Review: Jennifer Egan – The Invisible Circus

Jennifer Egan won the Pulitzer Prize  for her last novel, A Visit from the Goon Squad, a series of interweaving stories set in the past, present and near future. She isn’t a crime writer per se but an earlier novel The Keep,  set in a castle in Eastern Europe had an enjoyable thriller feel to it. Her UK publishers have just re-released her first book The Invisible Circus, written in 1995, which again has a mystery at the centre of the narrative, the suicide of the idealistic Faith in 1970.

Set in 1978, eighteen year old Phoebe is living with her mother in the San Francisco apartment that she grew up in and about to take up a place at Berkeley University. She and her mother inhabit a self-contained world mourning the deaths of two family members; Phoebe’s father died on Leukaemia in the 1960s and her sister Faith committed suicide in Italy in 1970. Phoebe has an elder brother, Barry, who has become financially successful in electronics and despairs of the insular life led by his mother and sister.

Phoebe is obsessed with the life of her dead sister, who was their father’s favourite and whom he painted on canvass relentlessly. The first part of the book slowly reveals Phoebe’s obsession and in particular her constant study of a set postcards that Faith sent while travelling around Europe with her Hell’s Angel boyfriend Wolf. When Phoebe’s mother reveals that she is seeing her boss, the womanising  film producer Jack, Phoebe flees on a journey following Faith’s footsteps around Europe, leading her ultimately to Italy and the location of her sister’s death.

As I have come to expect from Egan, this is a reflective story about a naive girl’s attempts to investigate the death of her sister. Although set in 1978s San Francisco, the O’Connor family have none of the panache of Armistead Maupin’s characters but have an old-fashioned American feel to them. This is most clearly realised in Phoebe whose naivety is on occasion irritating at the beginning of the book. She travels first to London, then Amsterdam, latching onto people who may have known her dead sister trying to elicit answers about Faith’s state of mind. It is only when she reaches Munich and accidentally meets the former biker, Wolf, that Phoebe starts to grow up. Wolf accompanies her to the Italian town of her sister’s death and answers, of a kind, are discovered.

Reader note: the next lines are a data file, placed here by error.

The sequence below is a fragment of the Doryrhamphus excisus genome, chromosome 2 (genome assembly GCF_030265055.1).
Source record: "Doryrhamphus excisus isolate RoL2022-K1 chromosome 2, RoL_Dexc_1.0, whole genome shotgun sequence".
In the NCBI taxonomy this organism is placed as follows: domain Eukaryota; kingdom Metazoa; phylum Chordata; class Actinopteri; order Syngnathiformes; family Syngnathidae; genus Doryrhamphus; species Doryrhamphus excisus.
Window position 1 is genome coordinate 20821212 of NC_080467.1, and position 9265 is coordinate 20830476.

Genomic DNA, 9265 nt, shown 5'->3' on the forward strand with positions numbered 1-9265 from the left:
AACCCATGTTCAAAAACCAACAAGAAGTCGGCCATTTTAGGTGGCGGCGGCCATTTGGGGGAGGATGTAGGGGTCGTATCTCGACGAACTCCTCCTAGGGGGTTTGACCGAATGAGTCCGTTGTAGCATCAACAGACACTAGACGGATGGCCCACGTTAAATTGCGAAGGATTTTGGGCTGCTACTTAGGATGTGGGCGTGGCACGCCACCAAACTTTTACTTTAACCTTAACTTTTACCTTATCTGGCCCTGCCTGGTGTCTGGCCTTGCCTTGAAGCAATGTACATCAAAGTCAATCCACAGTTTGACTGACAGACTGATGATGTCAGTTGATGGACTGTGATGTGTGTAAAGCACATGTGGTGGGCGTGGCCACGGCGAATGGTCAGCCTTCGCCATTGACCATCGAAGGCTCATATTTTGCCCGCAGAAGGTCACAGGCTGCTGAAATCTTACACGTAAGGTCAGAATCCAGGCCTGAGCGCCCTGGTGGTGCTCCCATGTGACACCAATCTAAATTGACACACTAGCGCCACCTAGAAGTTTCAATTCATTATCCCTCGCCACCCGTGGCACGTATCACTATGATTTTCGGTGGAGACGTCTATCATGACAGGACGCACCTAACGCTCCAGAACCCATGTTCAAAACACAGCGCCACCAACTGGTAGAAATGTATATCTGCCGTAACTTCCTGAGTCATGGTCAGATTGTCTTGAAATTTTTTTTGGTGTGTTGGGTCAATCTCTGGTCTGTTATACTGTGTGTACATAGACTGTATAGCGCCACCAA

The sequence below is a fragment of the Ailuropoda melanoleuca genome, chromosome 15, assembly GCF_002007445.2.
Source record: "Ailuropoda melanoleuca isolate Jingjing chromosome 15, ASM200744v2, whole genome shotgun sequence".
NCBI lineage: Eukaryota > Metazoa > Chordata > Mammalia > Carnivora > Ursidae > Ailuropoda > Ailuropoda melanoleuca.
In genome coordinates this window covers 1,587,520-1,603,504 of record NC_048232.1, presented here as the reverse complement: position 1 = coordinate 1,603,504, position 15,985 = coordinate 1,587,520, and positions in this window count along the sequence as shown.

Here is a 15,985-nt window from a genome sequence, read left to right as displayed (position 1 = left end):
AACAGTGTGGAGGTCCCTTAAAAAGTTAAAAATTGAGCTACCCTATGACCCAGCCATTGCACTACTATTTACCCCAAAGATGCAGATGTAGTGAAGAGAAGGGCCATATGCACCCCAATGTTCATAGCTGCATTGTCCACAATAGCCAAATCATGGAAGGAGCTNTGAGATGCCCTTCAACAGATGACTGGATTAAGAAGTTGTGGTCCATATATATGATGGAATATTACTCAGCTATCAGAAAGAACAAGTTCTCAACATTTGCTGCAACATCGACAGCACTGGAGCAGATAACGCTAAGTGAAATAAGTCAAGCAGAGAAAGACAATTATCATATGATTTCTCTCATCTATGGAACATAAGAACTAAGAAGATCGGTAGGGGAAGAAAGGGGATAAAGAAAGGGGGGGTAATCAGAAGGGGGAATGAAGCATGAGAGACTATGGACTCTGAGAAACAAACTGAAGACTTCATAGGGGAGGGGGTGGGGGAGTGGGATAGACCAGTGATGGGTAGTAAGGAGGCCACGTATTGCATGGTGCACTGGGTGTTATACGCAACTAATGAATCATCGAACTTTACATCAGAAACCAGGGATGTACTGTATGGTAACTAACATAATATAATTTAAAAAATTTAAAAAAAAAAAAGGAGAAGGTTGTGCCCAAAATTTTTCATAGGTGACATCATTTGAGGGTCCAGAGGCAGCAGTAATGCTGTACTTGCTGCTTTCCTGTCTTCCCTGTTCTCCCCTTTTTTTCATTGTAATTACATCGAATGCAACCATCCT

For a first novel, the writing is very assured and the language has a poetic languid feel to it. Egan is excellent at showing the dislocation older teenagers feel when they are thrown into an adult world and are forced to disentangle themselves from the security of their family. If you are able to cope with teenage Phoebe’s self indulgence in the first half of the book you will find the suspense of the revelations of the second half poignant and revealing.

I received a copy of this book from the publisher. Other reviews can be found at The Independent and at Keepcalmandreadabook.

SinC25: Åsa Larsson – Until Thy Wrath be Past

One of the things I most love about blogging is linking to other crime fiction sites. There are a wealth of good blogs out there and when I get the chance I want to compile a list of my favourites. Something I came across recently is the Sisters in Crime Book Bloggers Challenge which aims to promote the contribution of women to crime fiction. Looking at my recent book purchases I notice that about 70% were by men and to redress the balance here is my stab at the ‘easy’ challenge – a review of Åsa Larsson’s new book Until thy Wrath be Past.

A girl’s body is found in the River Torne in the north of Sweden during the first spring thaw. Prosecutor Rebecka Martinsson, working in nearby Kiruna is drawn into the case after the dead girl visits her in the night. The investigation soon focuses on an isolated frozen lake where a plane carrying supplies for the Wehrmacht disappeared in 1943. It is a tale of memories which refuse to be buried and of violence which spills from inside a family into the wider community.

Larsson’s Savage Altar was a strong debut for the writer and I found her follow-up books to be of consistently good quality. This new book is an excellent although sometimes discomforting read. The main body of the murder investigation is interspersed with passages which take the point of view of the dead girl. This can be a difficult area for writers. They needs to be both convincing and yet open to the possibilities that this might not be everyone’s idea of being dead. I think Larsson deals with the issue very well and the final excerpt from the dead girl is very moving.

There is a lot of Scandinavian crime fiction out there at the moment and most of it of a high quality. What Larsson adds to the genre is a strong sense of place, setting her books in a rural Swedish community where the past strongly influences the present.  Her books also have convincing female characters and it is therefore a worth inclusion in the Sisters of Crime challenge.

As part of the challenge I need to recommend five more women crime writers. My only problem is keeping the list to five so I’ve decided to go for a geographical spread:

1. Mari Jungstedt (books set on the Swedish island of Gotland)

2. Fred Vargas (pseudonym of French historian and archaeologist Frédérique Audoin-Rouzeau. Features the detective Adamsberg).

3. Jennifer Egan (US author, books often have an element of crime/thriller)

4. Ann Cleeves (UK writer author of Vera Stanhope series recently televised with Brenda Blethyn)

5. Yrsa Sigurdardottir  (author of well-written thrillers set in Iceland)